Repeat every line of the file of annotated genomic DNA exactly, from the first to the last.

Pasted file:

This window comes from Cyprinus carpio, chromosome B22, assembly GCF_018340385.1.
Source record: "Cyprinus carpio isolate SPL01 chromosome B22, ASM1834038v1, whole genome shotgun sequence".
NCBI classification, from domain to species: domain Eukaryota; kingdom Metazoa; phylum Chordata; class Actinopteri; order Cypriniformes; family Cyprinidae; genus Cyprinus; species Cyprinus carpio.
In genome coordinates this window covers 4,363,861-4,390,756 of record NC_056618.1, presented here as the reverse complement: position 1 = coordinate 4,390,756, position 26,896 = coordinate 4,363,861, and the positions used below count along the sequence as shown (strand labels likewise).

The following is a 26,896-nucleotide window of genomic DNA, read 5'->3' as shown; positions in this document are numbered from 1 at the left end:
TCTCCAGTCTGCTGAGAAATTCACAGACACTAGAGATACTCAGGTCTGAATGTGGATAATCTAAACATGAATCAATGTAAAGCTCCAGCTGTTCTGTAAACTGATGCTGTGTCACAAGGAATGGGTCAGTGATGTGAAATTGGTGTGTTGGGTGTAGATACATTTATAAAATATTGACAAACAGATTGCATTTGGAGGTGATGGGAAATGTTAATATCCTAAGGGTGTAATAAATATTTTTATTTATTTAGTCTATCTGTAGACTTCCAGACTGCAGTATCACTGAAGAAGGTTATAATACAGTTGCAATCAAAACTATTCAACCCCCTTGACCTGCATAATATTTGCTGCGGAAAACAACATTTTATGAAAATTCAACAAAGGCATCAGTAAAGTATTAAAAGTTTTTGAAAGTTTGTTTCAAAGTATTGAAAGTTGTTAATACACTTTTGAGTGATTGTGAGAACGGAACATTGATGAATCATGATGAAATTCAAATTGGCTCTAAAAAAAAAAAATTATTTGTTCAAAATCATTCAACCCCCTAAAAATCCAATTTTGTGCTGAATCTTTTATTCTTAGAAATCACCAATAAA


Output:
This window comes from Cyprinus carpio, chromosome B22, assembly GCF_018340385.1.
Source record: "Cyprinus carpio isolate SPL01 chromosome B22, ASM1834038v1, whole genome shotgun sequence".
NCBI classification, from domain to species: domain Eukaryota; kingdom Metazoa; phylum Chordata; class Actinopteri; order Cypriniformes; family Cyprinidae; genus Cyprinus; species Cyprinus carpio.
In genome coordinates this window covers 4,363,861-4,390,756 of record NC_056618.1, presented here as the reverse complement: position 1 = coordinate 4,390,756, position 26,896 = coordinate 4,363,861, and the positions used below count along the sequence as shown (strand labels likewise).

The following is a 26,896-nucleotide window of genomic DNA, read 5'->3' as shown; positions in this document are numbered from 1 at the left end:
TCTCCAGTCTGCTGAGAAATTCACAGACACTAGAGATACTCAGGTCTGAATGTGGATAATCTAAACATGAATCAATGTAAAGCTCCAGCTGTTCTGTAAACTGATGCTGTGTCACAAGGAATGGGTCAGTGATGTGAAATTGGTGTGTTGGGTGTAGATACATTTATAAAATATTGACAAACAGATTGCATTTGGAGGTGATGGGAAATGTTAATATCCTAAGGGTGTAATAAATATTTTTATTTATTTAGTCTATCTGTAGACTTCCAGACTGCAGTATCACTGAAGAAGGTTATAATACAGTTGCAATCAAAACTATTCAACCCCCTTGACCTGCATAATATTTGCTGCGGAAAACAACATTTTATGAAAATTCAACAAAGGCATCAGTAAAGTATTAAAAGTTTTTGAAAGTTTGTTTCAAAGTATTGAAAGTTGTTAATACACTTTTGAGTGATTGTGAGAACGGAACATTGATGAATCATGATGAAATTCAAATTGGCTCTAAAAAAAAAAAATTATTTGTTCAAAATCATTCAACCCCCTAAAAATCCAATTTTGTGCTGAATCTTTTATTCTTAGAAATCACCAATAAA